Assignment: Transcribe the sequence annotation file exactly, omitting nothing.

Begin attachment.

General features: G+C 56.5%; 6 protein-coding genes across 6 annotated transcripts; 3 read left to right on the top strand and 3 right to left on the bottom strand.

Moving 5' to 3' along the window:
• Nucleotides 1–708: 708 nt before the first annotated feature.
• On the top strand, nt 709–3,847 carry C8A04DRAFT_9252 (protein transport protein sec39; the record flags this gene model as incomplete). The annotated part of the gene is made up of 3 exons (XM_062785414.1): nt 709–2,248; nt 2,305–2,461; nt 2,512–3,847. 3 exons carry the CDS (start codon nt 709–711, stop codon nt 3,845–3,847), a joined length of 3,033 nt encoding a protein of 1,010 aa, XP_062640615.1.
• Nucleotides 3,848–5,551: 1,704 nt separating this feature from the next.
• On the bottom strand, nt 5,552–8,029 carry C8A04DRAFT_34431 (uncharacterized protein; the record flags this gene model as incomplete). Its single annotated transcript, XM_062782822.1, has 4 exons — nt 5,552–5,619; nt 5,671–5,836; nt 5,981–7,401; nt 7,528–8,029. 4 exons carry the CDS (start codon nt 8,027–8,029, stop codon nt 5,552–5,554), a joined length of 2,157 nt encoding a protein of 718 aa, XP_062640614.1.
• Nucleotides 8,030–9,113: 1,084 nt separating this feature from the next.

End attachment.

General features: G+C 56.5%; 6 protein-coding genes across 6 annotated transcripts; 3 read left to right on the top strand and 3 right to left on the bottom strand.

Moving 5' to 3' along the window:
• Nucleotides 1–708: 708 nt before the first annotated feature.
• On the top strand, nt 709–3,847 carry C8A04DRAFT_9252 (protein transport protein sec39; the record flags this gene model as incomplete). The annotated part of the gene is made up of 3 exons (XM_062785414.1): nt 709–2,248; nt 2,305–2,461; nt 2,512–3,847. 3 exons carry the CDS (start codon nt 709–711, stop codon nt 3,845–3,847), a joined length of 3,033 nt encoding a protein of 1,010 aa, XP_062640615.1.
• Nucleotides 3,848–5,551: 1,704 nt separating this feature from the next.
• On the bottom strand, nt 5,552–8,029 carry C8A04DRAFT_34431 (uncharacterized protein; the record flags this gene model as incomplete). Its single annotated transcript, XM_062782822.1, has 4 exons — nt 5,552–5,619; nt 5,671–5,836; nt 5,981–7,401; nt 7,528–8,029. 4 exons carry the CDS (start codon nt 8,027–8,029, stop codon nt 5,552–5,554), a joined length of 2,157 nt encoding a protein of 718 aa, XP_062640614.1.
• Nucleotides 8,030–9,113: 1,084 nt separating this feature from the next.